If the arrow labeled with the reference sign 20' and which exits from the reverse osmosis system 18 is followed, the fresh water 20', before it is passed into the high-temperature disinfection device 24, is first passed into a condenser 15', which is part of the wastewater treatment device 28. In the condenser 15', the fresh water 20' is preheated, since in the condensation process, which will be considered further hereinafter, heat of condensation is liberated by the condensation, wherein the condenser 15' acts as heat exchanger and the fresh water 20' is preheated using the heat of condensation. The energy requirement which is needed in the high-temperature disinfection device 24 and which is added, in particular, in steam form, for example via a steam generator, is already decreased in this case, since the waste heat from the condensation process can be profitably used for the high-temperature disinfection 24. The high-temperature disinfection 24 also takes place only for a very short time which is sufficient to kill off all microbes from the fresh water 20'. The resultant fresh water 20'', which in turn has a relatively high temperature, is then sent via a further heat exchanger 11 in which it is again cooled to a temperature which is usable for the rinse operation. The heat exchanger 11 and the heat exchanger 23 in the high-temperature disinfection system 24 are thus in constant interchange, and so in this process, only very little heat energy is lost. The heat taken off from the fresh water 20'' in the heat exchanger 11 is used further at another point of the process, which will be considered further.
 In principle, it can also be expedient to utilize the heat taken off from the fresh water 20'' after the high-temperature disinfection for preheating the fresh water 20' for the high-temperature disinfection process. This is not shown in this form in FIG. 3, but is outlined in FIG. 2 by a preheating device 22. A heat exchanger 23 of the high-temperature disinfection device 24 is therefore in constant thermal exchange with a heat exchanger of the preheating device 23. In the case of good thermal insulation, the heat energy which is required for the high-temperature disinfection and needs to be constantly supplied to the system is very low.
 To return to FIG. 3: the fresh water 20'' is then added to the water utilization device 26, that is to say, as already repeatedly described, as an example PET bottles are rinsed. After the rinse operation, the former fresh water 20'' is a wastewater 2 contaminated with organic acid. This wastewater 2 is collected in the wastewater collecting device 8 and pumped by a pump 38' to the wastewater treatment device 28.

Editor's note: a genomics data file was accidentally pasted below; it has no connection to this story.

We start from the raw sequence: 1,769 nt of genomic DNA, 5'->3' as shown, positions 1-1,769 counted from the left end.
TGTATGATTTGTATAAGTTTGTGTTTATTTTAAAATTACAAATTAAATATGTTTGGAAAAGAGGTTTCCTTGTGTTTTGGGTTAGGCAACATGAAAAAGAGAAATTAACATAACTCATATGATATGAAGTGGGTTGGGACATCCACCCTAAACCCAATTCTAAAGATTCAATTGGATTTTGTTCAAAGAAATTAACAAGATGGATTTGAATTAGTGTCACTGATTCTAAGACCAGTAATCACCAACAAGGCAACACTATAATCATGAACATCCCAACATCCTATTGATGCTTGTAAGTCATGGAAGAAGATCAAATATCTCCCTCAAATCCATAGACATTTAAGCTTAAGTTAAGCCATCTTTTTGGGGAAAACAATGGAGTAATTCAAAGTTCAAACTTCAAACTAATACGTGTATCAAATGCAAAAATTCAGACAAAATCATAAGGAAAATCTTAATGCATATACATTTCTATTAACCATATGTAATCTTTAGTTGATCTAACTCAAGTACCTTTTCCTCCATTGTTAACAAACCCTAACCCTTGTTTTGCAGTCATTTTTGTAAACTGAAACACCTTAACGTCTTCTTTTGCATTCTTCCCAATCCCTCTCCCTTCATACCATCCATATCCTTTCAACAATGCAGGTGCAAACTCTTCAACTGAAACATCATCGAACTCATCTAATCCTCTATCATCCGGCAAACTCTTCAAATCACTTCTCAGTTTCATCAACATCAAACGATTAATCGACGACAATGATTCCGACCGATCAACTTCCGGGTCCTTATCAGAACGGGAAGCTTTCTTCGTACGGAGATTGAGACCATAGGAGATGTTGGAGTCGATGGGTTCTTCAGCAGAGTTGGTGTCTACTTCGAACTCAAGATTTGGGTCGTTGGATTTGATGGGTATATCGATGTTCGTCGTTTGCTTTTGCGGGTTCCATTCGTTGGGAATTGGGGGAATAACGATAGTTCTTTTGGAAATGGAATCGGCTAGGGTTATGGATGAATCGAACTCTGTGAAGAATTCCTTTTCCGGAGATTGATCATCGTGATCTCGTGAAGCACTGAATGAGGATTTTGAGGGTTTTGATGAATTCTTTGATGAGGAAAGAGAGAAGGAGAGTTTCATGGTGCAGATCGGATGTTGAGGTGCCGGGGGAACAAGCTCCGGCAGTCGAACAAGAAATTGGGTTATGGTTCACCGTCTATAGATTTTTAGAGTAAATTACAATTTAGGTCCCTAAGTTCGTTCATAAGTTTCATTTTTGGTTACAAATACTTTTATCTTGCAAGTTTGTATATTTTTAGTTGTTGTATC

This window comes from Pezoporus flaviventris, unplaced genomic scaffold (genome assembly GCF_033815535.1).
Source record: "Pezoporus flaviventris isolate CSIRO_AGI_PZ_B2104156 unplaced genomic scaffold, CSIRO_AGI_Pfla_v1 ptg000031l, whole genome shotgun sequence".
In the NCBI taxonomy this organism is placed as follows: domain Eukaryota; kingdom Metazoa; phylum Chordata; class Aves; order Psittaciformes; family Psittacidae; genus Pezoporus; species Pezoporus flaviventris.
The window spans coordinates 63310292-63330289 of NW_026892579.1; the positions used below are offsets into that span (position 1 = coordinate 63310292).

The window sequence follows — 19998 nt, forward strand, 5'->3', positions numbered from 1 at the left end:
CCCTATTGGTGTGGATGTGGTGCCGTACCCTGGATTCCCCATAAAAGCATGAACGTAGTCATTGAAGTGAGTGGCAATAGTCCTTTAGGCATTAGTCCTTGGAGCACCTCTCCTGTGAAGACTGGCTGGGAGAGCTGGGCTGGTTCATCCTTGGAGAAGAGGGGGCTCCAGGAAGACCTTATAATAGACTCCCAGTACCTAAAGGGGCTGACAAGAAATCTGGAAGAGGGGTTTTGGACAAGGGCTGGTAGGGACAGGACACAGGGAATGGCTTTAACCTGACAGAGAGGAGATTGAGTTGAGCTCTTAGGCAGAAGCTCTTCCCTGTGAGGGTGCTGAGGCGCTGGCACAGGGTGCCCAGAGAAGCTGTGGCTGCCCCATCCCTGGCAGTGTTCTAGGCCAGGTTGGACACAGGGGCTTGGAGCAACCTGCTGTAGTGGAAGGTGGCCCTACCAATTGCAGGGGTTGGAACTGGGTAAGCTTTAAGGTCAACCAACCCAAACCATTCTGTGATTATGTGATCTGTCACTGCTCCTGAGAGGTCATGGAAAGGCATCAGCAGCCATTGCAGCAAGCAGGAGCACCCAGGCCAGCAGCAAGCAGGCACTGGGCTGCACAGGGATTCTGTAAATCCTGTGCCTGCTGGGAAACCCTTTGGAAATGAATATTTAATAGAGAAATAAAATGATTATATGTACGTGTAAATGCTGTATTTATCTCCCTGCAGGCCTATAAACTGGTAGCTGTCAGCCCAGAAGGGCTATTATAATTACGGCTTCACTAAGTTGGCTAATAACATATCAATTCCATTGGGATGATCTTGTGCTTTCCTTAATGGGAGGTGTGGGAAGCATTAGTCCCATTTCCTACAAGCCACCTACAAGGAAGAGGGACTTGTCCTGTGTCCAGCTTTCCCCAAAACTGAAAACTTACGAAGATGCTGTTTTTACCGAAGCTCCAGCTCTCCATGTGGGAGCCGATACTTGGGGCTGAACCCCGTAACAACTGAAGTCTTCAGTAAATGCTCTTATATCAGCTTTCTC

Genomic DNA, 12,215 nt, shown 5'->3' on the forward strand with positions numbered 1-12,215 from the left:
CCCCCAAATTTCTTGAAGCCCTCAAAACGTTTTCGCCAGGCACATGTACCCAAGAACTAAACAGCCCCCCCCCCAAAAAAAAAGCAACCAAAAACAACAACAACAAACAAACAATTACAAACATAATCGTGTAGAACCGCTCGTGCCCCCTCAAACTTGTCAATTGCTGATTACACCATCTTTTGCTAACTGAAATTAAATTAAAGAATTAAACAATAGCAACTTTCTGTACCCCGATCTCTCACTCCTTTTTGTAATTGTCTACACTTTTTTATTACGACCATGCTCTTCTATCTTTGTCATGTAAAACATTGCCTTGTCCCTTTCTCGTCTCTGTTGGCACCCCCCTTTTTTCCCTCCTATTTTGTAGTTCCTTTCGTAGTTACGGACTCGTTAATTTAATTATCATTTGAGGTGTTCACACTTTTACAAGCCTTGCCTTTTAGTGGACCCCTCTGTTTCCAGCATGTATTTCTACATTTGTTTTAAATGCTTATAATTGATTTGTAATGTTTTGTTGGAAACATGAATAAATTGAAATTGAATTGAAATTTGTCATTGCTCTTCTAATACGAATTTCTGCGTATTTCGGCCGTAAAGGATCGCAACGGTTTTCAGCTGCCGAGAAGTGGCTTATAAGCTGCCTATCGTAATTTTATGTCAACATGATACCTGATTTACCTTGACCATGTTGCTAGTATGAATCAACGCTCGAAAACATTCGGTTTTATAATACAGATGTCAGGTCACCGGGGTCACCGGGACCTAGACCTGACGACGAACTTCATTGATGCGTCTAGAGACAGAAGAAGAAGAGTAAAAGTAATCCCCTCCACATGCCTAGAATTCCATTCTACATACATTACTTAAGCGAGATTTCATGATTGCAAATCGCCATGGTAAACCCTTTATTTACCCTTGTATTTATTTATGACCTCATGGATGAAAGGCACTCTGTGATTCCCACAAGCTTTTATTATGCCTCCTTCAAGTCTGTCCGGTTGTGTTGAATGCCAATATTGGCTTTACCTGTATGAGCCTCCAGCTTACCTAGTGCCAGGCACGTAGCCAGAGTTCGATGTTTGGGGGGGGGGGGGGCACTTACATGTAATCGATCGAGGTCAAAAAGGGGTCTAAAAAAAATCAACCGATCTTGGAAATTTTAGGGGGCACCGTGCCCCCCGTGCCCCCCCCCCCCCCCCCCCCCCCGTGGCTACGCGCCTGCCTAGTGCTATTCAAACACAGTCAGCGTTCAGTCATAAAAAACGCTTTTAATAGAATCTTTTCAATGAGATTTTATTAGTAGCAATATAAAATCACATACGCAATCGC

Hereinafter, the mode of action of the wastewater treatment device 28 will be considered in more detail. The relatively cold wastewater 2, in an advantageous embodiment, is firstly passed through a condenser 15, the mode of action of which will be considered hereinafter. As already mentioned, this condenser 15 gives off heat of condensation, which is utilized for heating up the wastewater 2. Subsequently, the wastewater 2 is sent through the abovementioned heat exchanger 11, as a result of which it is further heated. Finally, the wastewater 2 is further heated up in the heat exchanger 10, wherein a heat medium 4 can be in thermal contact with the waste heat of a further industrial process 46. The wastewater 2 is heated by the heat exchangers 11 and 10 to a temperature which is between 60° C. and the boiling point of the wastewater 2. The boiling point of the wastewater can fluctuate around the boiling temperature of the pure water, depending on the dissolved substances (acetic acid, peracetic acid, surfactants or salts). Boiling temperatures between 95° C. and 110° C. can usually occur.
 The wastewater 2 that is preheated to this vaporization temperature is then introduced into the evaporation device 12 and atomized there. The wastewater 2 lands on evaporator surfaces 34, which can be fabricated from differing materials, for example from cellulose materials. The evaporator surfaces 34 are distinguished, in particular, in that they have a very high surface area in relation to their base area. The wastewater 2 is converted on the evaporator surfaces 34 into the gas phase by vaporization, wherein the wastewater 2' then present in gaseous form is introduced via the conduit marked 2' into the condenser device 14. In the condenser device 14, condensers 15 and 15' are arranged, the mode of action of which has already been described. On the condensers 15 and 15', the wastewater 2' condenses to re-form water which is in itself then microbe-free and purified. It is removed from the condenser device 14 as purified water 44.